I will also add here that David will be the leader on a tour next spring to Jane Austen’s England. The trip will be through Edventures, a tour group that offers educational trips to many parts of the world – or as they say, “Edventures – Adventure Travel That Educates.” You can read more about it here: http://goedventures.com/ – and click here for the flier with details: Huber-Jane Austen 2015 Itinerary April 21

Any questions for David? – please comment below!

Further reading:

c2014 Jane Austen in Vermont

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Janeite Deb:

JASNA-Vermont’s Kelly McDonald has an article in the new issue of “Jane Austen’s Regency World”!

Originally posted on Two Teens in the Time of Austen:

Just thrilled to bits to see the release of the July/August issue of Jane Austen’s Regency World magazine: my article on Margaret Meen is included:

Jane Austen Regency World_8-14

Margaret Meen – believed by some to have been governess to the four Smith sisters of Erle Stoke Park – AKA, Lady Northampton, Mrs Chute, Mrs Smith and Miss Smith – was definitely a painter (on vellum and paper) of botanicals, and a teacher. Including, as the JARW line suggests: to the Royal family of Queen Charlotte and her girls. I truly hope that I’ve uncovered a bit of “life” for this somewhat undiscovered artist — and invite you to seek out a copy of the full-color publication that promises to deliver “EVERYTHING that is happening in the world of Jane Austen“, including this tidbit of Smith & Gosling history.

View original 9 more words

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Lisa & Marie

Lisa & Marie

With hearty thanks to Lisa Brown for sharing her love of the Royal Navy with us Vermont Janeites, and to Marie Sprayberry for telling us of her shared-with-Jane rabid dislike of the Prince Regent and why, and displaying examples from her Georgian era royal collectibles – a most delightful day, despite the intense heat of Burlington’s heat wave and the Fletcher Free Library’s air conditioning on the fritz… [I have now successfully subjected our members and guests to one freezing December Tea where the computerized heating system refused to cooperate and we listened most intently to the two speakers, quietly shivering in our winter coats; and now the reverse of overheating the same members and guests with no air and loud fans in the skylight heated Pickering Room – as one guest bravely noted – “it was all a cost-free day in a sauna” ] – I find I have some control over these meetings, but alas! minus zero control over the weather and heating / cooling system snafus – I do apologize and thank you for your tolerance and good grace as an audience…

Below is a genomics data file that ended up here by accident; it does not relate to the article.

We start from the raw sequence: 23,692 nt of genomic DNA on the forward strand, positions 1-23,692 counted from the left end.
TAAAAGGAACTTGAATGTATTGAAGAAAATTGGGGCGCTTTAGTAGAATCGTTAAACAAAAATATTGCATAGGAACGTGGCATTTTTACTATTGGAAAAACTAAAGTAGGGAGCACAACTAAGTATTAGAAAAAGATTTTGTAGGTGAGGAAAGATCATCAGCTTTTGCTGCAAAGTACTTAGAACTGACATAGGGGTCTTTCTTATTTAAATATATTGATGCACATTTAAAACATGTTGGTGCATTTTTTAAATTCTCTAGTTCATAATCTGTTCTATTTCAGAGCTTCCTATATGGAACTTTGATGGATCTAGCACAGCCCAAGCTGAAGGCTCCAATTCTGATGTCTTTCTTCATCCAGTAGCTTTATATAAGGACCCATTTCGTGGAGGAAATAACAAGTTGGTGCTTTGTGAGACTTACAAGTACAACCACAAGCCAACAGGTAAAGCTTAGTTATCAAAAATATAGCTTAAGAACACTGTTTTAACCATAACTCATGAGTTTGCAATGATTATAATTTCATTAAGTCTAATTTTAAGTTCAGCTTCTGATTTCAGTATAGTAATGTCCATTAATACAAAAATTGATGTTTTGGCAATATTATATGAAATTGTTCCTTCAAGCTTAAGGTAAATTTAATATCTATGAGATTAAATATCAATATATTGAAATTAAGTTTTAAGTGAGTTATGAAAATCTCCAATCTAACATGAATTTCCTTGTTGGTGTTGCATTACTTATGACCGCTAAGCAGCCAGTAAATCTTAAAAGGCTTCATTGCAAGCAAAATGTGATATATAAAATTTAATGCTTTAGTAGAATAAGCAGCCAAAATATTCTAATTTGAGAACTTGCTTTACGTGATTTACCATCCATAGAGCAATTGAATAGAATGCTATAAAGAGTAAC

That said, extra kudos go to the models who courageously wore their wool-clad Royal Navy uniforms with elegance and style, as they paraded for us samples from Lisa’s wonderful collection.  Here are a few pictures with descriptions of each, with thanks to our fearless models for being such good sports:

able seaman-MH

 Marilyn as appropriately clad “able seaman”
[photo: c2014 M. Harrington]

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Jim in the green Sharpe’s uniform of the “95th Rifles”
[see: http://www.95thrifles.com/history-95th-p1.html ]
[photo: c2014 M. Harrington]

Jess-red

Jess and her redcoat from the Royal Welch Fusiliers

 Carol-USNavy

Carole in the blue and red uniform as a “US” Navy Lieutenant during the Revolutionary War

 Jay-rearIMG_3647

 Jay [a.k.a. Captain Wentworth] in an 1812 Royal Navy Captain’s uniform, deservedly admiring his epaulette
[see: http://collections.rmg.co.uk/collections/objects/71310.html ]
[top photo c2014 M. Harrington]

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And a group shot of us all with Lisa (minus the able seaman, who had left to swab the deck), and with yours truly in the quickly donned uniform of a French Navy Lieutenant.